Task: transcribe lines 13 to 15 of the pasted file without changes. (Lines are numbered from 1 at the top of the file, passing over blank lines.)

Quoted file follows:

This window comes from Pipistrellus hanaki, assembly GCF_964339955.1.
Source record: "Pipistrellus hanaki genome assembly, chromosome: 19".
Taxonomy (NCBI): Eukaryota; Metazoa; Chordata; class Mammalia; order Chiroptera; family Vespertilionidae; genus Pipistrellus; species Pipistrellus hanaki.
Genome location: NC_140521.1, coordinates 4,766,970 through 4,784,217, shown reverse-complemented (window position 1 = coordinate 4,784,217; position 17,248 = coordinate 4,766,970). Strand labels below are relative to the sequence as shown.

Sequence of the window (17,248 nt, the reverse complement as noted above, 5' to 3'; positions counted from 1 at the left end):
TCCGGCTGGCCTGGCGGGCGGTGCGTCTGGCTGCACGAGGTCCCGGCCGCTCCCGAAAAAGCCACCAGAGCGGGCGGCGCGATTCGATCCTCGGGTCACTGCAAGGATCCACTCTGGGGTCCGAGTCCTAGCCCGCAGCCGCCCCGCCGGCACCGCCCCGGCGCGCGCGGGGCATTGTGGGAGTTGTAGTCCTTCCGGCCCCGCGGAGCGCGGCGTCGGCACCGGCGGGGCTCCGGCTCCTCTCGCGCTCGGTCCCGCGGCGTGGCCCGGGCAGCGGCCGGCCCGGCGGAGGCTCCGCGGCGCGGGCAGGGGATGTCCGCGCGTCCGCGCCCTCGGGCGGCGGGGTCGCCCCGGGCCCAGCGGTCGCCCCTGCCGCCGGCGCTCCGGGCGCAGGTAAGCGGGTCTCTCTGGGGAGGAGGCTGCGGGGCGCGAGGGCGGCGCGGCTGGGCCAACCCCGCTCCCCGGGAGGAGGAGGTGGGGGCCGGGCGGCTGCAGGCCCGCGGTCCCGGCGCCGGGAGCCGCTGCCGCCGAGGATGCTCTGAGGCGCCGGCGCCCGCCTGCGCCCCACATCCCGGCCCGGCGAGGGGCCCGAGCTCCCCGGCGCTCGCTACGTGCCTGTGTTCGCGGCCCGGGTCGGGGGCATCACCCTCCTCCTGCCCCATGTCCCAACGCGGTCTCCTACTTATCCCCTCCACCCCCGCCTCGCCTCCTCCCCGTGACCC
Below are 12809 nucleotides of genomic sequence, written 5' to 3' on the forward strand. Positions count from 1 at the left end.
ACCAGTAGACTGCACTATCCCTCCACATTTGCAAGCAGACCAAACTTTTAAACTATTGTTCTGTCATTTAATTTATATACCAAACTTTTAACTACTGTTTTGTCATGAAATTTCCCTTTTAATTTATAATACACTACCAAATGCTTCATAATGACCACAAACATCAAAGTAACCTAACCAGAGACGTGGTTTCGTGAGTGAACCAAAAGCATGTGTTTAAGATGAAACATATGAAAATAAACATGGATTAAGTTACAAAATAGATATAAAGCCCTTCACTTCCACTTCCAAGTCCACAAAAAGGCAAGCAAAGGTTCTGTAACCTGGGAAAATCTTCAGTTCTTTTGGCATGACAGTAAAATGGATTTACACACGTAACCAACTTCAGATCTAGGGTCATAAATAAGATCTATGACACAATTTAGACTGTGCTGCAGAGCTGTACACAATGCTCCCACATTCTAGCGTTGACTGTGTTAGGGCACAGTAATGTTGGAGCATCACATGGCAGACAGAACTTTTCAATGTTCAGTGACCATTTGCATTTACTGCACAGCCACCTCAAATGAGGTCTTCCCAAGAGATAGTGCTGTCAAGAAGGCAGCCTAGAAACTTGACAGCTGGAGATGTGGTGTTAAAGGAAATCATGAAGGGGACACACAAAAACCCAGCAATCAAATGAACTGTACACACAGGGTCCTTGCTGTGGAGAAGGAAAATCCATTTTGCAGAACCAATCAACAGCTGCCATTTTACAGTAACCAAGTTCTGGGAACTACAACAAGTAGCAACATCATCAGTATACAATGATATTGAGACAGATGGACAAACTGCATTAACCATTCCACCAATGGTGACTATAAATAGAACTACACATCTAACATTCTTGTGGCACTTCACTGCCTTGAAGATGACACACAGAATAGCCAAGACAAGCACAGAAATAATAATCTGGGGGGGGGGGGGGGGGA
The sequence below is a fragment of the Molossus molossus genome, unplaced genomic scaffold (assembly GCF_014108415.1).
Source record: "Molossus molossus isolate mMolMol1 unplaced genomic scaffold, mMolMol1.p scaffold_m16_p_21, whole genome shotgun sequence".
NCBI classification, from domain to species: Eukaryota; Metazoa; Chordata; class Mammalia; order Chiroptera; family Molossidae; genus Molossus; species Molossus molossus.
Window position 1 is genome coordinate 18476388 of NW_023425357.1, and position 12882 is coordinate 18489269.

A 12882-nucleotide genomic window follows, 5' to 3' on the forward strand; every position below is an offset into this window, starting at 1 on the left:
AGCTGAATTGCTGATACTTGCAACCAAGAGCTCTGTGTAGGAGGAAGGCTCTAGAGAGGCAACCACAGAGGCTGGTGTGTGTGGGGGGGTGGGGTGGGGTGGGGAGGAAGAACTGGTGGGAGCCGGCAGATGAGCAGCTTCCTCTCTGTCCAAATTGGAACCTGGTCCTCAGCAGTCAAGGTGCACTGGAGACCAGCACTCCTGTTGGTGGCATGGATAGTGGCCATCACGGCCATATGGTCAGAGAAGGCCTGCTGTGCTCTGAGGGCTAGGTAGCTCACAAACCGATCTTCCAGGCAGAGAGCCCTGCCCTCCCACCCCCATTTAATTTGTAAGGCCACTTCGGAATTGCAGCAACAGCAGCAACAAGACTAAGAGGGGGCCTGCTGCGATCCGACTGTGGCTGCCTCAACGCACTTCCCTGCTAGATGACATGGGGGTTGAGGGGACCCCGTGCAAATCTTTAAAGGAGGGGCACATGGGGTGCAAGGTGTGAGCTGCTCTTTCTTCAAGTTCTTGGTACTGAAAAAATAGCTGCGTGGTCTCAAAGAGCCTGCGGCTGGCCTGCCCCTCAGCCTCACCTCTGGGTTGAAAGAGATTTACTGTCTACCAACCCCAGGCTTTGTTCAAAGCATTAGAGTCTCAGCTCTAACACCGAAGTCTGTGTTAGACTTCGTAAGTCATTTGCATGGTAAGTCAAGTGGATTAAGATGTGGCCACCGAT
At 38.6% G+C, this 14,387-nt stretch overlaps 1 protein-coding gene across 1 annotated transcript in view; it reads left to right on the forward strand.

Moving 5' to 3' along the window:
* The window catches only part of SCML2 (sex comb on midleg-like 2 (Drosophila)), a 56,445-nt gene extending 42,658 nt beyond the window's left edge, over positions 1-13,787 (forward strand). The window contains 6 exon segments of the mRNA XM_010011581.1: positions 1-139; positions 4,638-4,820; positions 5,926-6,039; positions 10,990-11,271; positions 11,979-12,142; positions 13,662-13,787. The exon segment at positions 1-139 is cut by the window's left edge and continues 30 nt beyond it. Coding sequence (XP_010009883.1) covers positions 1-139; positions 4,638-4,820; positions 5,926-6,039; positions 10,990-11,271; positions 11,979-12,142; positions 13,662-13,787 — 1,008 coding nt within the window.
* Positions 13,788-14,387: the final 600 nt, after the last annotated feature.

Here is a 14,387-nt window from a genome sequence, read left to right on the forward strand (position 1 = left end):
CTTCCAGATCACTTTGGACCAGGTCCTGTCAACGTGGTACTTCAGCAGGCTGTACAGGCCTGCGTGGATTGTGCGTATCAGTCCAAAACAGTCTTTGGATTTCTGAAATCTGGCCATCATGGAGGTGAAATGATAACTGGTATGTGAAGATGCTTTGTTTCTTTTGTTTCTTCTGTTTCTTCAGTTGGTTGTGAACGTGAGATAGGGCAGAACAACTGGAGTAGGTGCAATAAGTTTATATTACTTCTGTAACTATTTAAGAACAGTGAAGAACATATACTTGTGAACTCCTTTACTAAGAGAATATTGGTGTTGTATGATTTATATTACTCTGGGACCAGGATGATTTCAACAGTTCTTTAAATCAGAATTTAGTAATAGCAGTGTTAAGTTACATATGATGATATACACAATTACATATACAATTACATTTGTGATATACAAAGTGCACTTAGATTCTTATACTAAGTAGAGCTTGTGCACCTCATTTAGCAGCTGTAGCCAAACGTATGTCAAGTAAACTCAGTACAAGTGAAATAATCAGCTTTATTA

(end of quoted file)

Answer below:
A 12882-nucleotide genomic window follows, 5' to 3' on the forward strand; every position below is an offset into this window, starting at 1 on the left:
AGCTGAATTGCTGATACTTGCAACCAAGAGCTCTGTGTAGGAGGAAGGCTCTAGAGAGGCAACCACAGAGGCTGGTGTGTGTGGGGGGGTGGGGTGGGGTGGGGAGGAAGAACTGGTGGGAGCCGGCAGATGAGCAGCTTCCTCTCTGTCCAAATTGGAACCTGGTCCTCAGCAGTCAAGGTGCACTGGAGACCAGCACTCCTGTTGGTGGCATGGATAGTGGCCATCACGGCCATATGGTCAGAGAAGGCCTGCTGTGCTCTGAGGGCTAGGTAGCTCACAAACCGATCTTCCAGGCAGAGAGCCCTGCCCTCCCACCCCCATTTAATTTGTAAGGCCACTTCGGAATTGCAGCAACAGCAGCAACAAGACTAAGAGGGGGCCTGCTGCGATCCGACTGTGGCTGCCTCAACGCACTTCCCTGCTAGATGACATGGGGGTTGAGGGGACCCCGTGCAAATCTTTAAAGGAGGGGCACATGGGGTGCAAGGTGTGAGCTGCTCTTTCTTCAAGTTCTTGGTACTGAAAAAATAGCTGCGTGGTCTCAAAGAGCCTGCGGCTGGCCTGCCCCTCAGCCTCACCTCTGGGTTGAAAGAGATTTACTGTCTACCAACCCCAGGCTTTGTTCAAAGCATTAGAGTCTCAGCTCTAACACCGAAGTCTGTGTTAGACTTCGTAAGTCATTTGCATGGTAAGTCAAGTGGATTAAGATGTGGCCACCGAT
At 38.6% G+C, this 14,387-nt stretch overlaps 1 protein-coding gene across 1 annotated transcript in view; it reads left to right on the forward strand.